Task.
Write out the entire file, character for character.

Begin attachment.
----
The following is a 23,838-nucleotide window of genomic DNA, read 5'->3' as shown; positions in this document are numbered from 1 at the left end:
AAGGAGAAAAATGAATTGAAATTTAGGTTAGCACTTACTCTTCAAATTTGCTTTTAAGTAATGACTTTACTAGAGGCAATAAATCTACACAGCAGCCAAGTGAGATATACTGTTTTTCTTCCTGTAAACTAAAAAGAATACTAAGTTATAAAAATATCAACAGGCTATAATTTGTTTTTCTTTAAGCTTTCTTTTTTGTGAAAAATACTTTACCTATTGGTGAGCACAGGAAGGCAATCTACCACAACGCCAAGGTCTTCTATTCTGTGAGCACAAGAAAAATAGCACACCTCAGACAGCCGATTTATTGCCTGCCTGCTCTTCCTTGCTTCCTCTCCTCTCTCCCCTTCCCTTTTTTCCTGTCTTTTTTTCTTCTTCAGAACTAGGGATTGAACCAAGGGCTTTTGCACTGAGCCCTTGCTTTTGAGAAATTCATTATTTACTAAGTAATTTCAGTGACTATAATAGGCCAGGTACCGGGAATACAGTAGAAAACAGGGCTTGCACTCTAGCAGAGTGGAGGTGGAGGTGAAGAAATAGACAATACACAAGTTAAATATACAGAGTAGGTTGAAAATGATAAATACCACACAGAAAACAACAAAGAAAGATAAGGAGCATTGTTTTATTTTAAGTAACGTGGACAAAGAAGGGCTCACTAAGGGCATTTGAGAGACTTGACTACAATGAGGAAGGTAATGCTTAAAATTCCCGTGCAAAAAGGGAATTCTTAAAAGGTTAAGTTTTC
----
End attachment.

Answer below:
The following is a 23,838-nucleotide window of genomic DNA, read 5'->3' as shown; positions in this document are numbered from 1 at the left end:
AAGGAGAAAAATGAATTGAAATTTAGGTTAGCACTTACTCTTCAAATTTGCTTTTAAGTAATGACTTTACTAGAGGCAATAAATCTACACAGCAGCCAAGTGAGATATACTGTTTTTCTTCCTGTAAACTAAAAAGAATACTAAGTTATAAAAATATCAACAGGCTATAATTTGTTTTTCTTTAAGCTTTCTTTTTTGTGAAAAATACTTTACCTATTGGTGAGCACAGGAAGGCAATCTACCACAACGCCAAGGTCTTCTATTCTGTGAGCACAAGAAAAATAGCACACCTCAGACAGCCGATTTATTGCCTGCCTGCTCTTCCTTGCTTCCTCTCCTCTCTCCCCTTCCCTTTTTTCCTGTCTTTTTTTCTTCTTCAGAACTAGGGATTGAACCAAGGGCTTTTGCACTGAGCCCTTGCTTTTGAGAAATTCATTATTTACTAAGTAATTTCAGTGACTATAATAGGCCAGGTACCGGGAATACAGTAGAAAACAGGGCTTGCACTCTAGCAGAGTGGAGGTGGAGGTGAAGAAATAGACAATACACAAGTTAAATATACAGAGTAGGTTGAAAATGATAAATACCACACAGAAAACAACAAAGAAAGATAAGGAGCATTGTTTTATTTTAAGTAACGTGGACAAAGAAGGGCTCACTAAGGGCATTTGAGAGACTTGACTACAATGAGGAAGGTAATGCTTAAAATTCCCGTGCAAAAAGGGAATTCTTAAAAGGTTAAGTTTTC